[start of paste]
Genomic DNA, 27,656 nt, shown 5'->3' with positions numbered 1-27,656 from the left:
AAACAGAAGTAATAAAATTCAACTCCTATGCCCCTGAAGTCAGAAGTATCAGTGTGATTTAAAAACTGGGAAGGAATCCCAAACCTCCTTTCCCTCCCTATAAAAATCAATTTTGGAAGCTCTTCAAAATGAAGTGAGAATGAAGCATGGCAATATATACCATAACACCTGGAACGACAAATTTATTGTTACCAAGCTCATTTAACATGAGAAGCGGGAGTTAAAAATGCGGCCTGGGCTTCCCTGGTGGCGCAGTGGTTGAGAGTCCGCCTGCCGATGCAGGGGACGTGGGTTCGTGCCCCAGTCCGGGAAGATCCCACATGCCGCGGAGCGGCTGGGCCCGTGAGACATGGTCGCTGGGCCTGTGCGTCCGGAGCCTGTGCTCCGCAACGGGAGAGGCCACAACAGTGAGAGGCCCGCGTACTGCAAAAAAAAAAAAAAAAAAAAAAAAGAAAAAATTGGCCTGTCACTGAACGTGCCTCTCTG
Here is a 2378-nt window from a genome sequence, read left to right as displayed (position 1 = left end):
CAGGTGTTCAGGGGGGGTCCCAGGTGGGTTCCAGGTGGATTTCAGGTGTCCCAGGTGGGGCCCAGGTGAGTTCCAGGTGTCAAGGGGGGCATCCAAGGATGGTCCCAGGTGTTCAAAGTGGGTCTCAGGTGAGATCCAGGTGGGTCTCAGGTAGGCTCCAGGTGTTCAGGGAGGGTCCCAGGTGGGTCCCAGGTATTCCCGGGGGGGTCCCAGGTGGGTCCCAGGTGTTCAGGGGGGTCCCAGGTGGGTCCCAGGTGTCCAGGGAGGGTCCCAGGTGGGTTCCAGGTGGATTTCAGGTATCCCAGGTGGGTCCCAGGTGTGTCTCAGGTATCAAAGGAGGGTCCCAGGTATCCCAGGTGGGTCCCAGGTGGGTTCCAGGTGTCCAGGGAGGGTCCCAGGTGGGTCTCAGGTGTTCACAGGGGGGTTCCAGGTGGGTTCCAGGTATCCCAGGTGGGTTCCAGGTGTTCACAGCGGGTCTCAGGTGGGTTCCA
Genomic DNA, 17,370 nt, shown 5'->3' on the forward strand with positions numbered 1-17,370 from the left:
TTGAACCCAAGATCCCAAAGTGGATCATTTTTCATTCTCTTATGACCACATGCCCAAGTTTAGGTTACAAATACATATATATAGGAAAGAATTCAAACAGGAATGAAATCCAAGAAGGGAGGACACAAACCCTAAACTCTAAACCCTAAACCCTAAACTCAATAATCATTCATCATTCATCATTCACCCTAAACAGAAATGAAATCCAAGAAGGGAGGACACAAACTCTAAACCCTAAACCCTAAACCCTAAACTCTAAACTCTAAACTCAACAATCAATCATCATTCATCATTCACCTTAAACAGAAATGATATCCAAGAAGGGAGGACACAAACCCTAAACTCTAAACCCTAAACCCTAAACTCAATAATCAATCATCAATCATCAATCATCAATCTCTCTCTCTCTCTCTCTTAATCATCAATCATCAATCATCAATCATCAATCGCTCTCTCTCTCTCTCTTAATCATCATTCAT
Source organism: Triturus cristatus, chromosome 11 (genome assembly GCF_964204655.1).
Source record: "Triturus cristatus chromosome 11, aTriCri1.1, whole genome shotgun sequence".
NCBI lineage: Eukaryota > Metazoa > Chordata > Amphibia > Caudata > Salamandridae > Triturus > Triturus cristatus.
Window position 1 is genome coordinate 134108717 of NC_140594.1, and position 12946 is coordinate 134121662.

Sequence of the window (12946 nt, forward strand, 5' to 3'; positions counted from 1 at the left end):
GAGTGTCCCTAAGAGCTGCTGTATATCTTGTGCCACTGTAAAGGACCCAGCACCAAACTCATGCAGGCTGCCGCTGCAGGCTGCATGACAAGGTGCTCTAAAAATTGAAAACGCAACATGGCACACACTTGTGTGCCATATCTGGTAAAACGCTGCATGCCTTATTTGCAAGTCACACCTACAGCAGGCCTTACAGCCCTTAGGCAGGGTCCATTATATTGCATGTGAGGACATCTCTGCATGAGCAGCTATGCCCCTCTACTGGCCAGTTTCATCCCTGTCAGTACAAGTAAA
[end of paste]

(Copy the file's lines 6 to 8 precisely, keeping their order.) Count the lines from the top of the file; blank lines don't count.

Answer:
TTGAACCCAAGATCCCAAAGTGGATCATTTTTCATTCTCTTATGACCACATGCCCAAGTTTAGGTTACAAATACATATATATAGGAAAGAATTCAAACAGGAATGAAATCCAAGAAGGGAGGACACAAACCCTAAACTCTAAACCCTAAACCCTAAACTCAATAATCATTCATCATTCATCATTCACCCTAAACAGAAATGAAATCCAAGAAGGGAGGACACAAACTCTAAACCCTAAACCCTAAACCCTAAACTCTAAACTCTAAACTCAACAATCAATCATCATTCATCATTCACCTTAAACAGAAATGATATCCAAGAAGGGAGGACACAAACCCTAAACTCTAAACCCTAAACCCTAAACTCAATAATCAATCATCAATCATCAATCATCAATCTCTCTCTCTCTCTCTCTTAATCATCAATCATCAATCATCAATCATCAATCGCTCTCTCTCTCTCTCTTAATCATCATTCAT
Source organism: Triturus cristatus, chromosome 11 (genome assembly GCF_964204655.1).
Source record: "Triturus cristatus chromosome 11, aTriCri1.1, whole genome shotgun sequence".